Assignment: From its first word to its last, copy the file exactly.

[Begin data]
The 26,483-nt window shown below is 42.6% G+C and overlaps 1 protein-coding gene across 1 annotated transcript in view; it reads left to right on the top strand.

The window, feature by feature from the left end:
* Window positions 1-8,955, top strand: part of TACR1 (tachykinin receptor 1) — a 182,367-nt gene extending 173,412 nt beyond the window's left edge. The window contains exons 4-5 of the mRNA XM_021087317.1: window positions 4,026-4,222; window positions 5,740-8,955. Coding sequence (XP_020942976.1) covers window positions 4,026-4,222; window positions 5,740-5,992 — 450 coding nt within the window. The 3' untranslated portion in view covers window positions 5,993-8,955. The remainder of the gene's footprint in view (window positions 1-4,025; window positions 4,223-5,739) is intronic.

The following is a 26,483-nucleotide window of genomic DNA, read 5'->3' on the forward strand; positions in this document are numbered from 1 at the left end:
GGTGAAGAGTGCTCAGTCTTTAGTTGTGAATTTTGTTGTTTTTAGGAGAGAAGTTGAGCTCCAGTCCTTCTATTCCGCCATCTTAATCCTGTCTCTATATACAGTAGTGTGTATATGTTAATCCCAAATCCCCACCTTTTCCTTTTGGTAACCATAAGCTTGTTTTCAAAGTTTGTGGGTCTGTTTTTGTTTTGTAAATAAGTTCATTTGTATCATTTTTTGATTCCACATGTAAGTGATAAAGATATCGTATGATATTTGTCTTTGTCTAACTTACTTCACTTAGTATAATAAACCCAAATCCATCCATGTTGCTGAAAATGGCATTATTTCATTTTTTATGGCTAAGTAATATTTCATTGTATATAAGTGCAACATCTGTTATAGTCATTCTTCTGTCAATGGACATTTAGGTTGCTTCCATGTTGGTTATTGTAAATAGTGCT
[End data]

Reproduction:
The 26,483-nt window shown below is 42.6% G+C and overlaps 1 protein-coding gene across 1 annotated transcript in view; it reads left to right on the top strand.

The window, feature by feature from the left end:
* Window positions 1-8,955, top strand: part of TACR1 (tachykinin receptor 1) — a 182,367-nt gene extending 173,412 nt beyond the window's left edge. The window contains exons 4-5 of the mRNA XM_021087317.1: window positions 4,026-4,222; window positions 5,740-8,955. Coding sequence (XP_020942976.1) covers window positions 4,026-4,222; window positions 5,740-5,992 — 450 coding nt within the window. The 3' untranslated portion in view covers window positions 5,993-8,955. The remainder of the gene's footprint in view (window positions 1-4,025; window positions 4,223-5,739) is intronic.

The following is a 26,483-nucleotide window of genomic DNA, read 5'->3' on the forward strand; positions in this document are numbered from 1 at the left end:
GGTGAAGAGTGCTCAGTCTTTAGTTGTGAATTTTGTTGTTTTTAGGAGAGAAGTTGAGCTCCAGTCCTTCTATTCCGCCATCTTAATCCTGTCTCTATATACAGTAGTGTGTATATGTTAATCCCAAATCCCCACCTTTTCCTTTTGGTAACCATAAGCTTGTTTTCAAAGTTTGTGGGTCTGTTTTTGTTTTGTAAATAAGTTCATTTGTATCATTTTTTGATTCCACATGTAAGTGATAAAGATATCGTATGATATTTGTCTTTGTCTAACTTACTTCACTTAGTATAATAAACCCAAATCCATCCATGTTGCTGAAAATGGCATTATTTCATTTTTTATGGCTAAGTAATATTTCATTGTATATAAGTGCAACATCTGTTATAGTCATTCTTCTGTCAATGGACATTTAGGTTGCTTCCATGTTGGTTATTGTAAATAGTGCT